Search Engine Optimization in Rails
SEO is an important but often overlooked aspect of web development. It is essential in ensuring the maximum exposure for your website and good SEO can really improve traffic to your sites.
Dynamic page titles
Imagine that we have a review website. We might want to have the title of our webpage change depending on which page of our website the user is on.
Rails has a helper method called
content_for that allows us to do just that.
We start off by going to our
application.html.erb file where we will find the
head of our webpage. This contains our title. We can add the
content_for helper in using embed Ruby tags. We can choose what we call it but it makes sense to call it
:page_title as this is what the content is for.
The syntax looks like this. The first part is the helper method and the second part is what we want to refer to it as or in other words what content are we targeting. This needs to be written as a symbol as it is something that will be used across the site and won't change.
We can then drop it into our
title tag like this:
<title> <%= content_for :page_title %> - Bien Reviews </title>
Now we can go to our views and extract the information that we want from there to be used in the title.
At the top of your view we need another erb (embed ruby) tag. Note that we do not want the
= present this time as we are not displaying this content in the view, simply extracting information from it.
<% content_for :page_title, @review.title %>
Then we have our helper of
content_for :page_title which we wrote earlier followed by a comma. This is where we put what is is we want the title to be. In our case, in our review website we have a title for each review so we want to display this. We can say
@review.title. This is relating to our model of
Review and we are grabbing the
title information for this particular page. Of course this needs to be adapted depending on what content it is you are displaying. Now, each of our review pages will have a title of the specific review in the tab.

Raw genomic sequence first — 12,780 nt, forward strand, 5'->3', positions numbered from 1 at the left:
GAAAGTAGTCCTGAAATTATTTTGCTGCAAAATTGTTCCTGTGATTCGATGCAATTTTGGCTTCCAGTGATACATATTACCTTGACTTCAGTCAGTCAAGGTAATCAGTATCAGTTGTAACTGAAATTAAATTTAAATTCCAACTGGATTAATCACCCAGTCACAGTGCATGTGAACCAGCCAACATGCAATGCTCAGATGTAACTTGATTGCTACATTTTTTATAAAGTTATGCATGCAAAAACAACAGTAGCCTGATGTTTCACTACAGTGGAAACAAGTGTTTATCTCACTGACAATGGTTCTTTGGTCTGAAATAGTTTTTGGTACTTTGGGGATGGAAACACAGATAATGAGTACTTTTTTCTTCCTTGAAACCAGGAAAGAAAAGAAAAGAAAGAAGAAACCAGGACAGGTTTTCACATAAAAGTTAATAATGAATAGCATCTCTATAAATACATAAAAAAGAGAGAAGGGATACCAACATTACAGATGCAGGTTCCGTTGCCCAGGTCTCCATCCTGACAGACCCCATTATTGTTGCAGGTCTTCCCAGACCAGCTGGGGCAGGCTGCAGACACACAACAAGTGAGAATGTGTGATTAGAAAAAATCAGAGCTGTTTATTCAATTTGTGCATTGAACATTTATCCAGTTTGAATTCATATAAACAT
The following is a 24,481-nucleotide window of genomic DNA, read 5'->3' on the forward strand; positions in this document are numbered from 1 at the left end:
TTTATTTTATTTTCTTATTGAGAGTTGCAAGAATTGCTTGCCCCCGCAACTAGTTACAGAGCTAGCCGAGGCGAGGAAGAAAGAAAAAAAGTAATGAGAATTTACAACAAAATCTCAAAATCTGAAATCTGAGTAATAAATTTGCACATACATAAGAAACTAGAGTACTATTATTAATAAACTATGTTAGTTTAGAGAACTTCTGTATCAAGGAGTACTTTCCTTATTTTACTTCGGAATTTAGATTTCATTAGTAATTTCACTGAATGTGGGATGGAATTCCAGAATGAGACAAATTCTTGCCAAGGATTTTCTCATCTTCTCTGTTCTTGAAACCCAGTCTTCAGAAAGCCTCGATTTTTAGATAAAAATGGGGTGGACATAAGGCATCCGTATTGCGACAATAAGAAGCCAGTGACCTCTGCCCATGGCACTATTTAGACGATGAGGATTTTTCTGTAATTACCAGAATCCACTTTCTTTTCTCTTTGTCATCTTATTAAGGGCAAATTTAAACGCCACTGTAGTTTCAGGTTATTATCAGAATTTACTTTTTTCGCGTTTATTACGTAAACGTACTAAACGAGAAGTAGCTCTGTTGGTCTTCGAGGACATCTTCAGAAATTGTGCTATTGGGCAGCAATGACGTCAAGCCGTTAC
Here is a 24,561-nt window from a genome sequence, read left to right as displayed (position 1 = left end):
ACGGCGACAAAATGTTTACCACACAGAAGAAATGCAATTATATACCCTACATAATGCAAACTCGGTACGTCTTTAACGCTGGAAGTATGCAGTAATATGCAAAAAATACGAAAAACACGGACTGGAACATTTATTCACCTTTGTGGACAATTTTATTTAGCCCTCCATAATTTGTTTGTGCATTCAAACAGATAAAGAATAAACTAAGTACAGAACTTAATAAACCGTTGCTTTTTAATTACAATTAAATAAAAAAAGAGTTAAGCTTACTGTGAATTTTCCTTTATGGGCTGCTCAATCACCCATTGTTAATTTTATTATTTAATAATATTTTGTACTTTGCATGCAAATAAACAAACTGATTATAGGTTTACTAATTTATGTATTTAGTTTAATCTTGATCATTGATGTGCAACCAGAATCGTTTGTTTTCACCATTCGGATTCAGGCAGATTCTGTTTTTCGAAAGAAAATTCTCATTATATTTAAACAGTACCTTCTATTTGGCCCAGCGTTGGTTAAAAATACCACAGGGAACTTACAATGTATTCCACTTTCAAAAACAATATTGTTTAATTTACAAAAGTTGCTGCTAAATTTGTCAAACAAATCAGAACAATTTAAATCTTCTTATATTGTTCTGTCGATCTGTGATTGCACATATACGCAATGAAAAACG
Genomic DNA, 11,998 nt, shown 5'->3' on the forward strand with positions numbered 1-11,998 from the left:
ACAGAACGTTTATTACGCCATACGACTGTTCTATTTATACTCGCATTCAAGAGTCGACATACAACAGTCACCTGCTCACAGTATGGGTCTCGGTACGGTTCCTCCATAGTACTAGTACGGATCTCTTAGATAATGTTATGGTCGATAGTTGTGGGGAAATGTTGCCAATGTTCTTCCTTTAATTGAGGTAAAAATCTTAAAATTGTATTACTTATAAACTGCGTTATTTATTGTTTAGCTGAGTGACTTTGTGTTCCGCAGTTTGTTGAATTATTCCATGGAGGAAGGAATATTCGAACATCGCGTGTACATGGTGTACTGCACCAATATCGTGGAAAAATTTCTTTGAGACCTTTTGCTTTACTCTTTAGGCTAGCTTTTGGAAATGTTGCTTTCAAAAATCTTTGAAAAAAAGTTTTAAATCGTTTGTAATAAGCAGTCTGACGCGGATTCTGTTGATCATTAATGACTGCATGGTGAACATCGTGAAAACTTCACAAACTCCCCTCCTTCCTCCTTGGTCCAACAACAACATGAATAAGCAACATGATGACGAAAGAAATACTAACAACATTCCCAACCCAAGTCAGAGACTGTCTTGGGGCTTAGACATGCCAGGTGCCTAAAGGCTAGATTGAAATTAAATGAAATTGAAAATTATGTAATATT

Have a look at these two urls for two different music review sites. One is a lot clearer than the other.
This first url is not that clear as to what the page is about, you get it might be review but the numbers are ultimately meaningless to the user.
Take this second url. It is immediately clear as to what it is. It's a review of an album by eninem called music-to-be-murdered-by.
In our model we can override the default URL with a thing called
to_param. This is deep within rails but we are going to take it out and change it.
To do this we can define the method
to_param and give it new instructions.
def to_param #code to override will go here end
In our example of the review website we can take the
id of the review and convert it to a string so that we can use it in the url.
Next, we want to add some information. We can do this by using a ‘+’ sign and we are going to have a “-” here. Then we can have the title of the page we are on. We can get this using the word
title which we are able to access as we are inside the model.
Now, as it stands the url will change to include the title but the spaces will be filled with ‘%’ and it does not look that great. To change this we can change it into a parameter by using
.parameterize on the title. What this will do is get rid of the spaces, uppercased letters, slashes etc which makes the URL hard to read and will convert it into a much more friendly and cleaner URL.
def to_param id.to_s + "-" + title.parameterize end
These small improvements are relatively simple to implement and make a big difference to any website.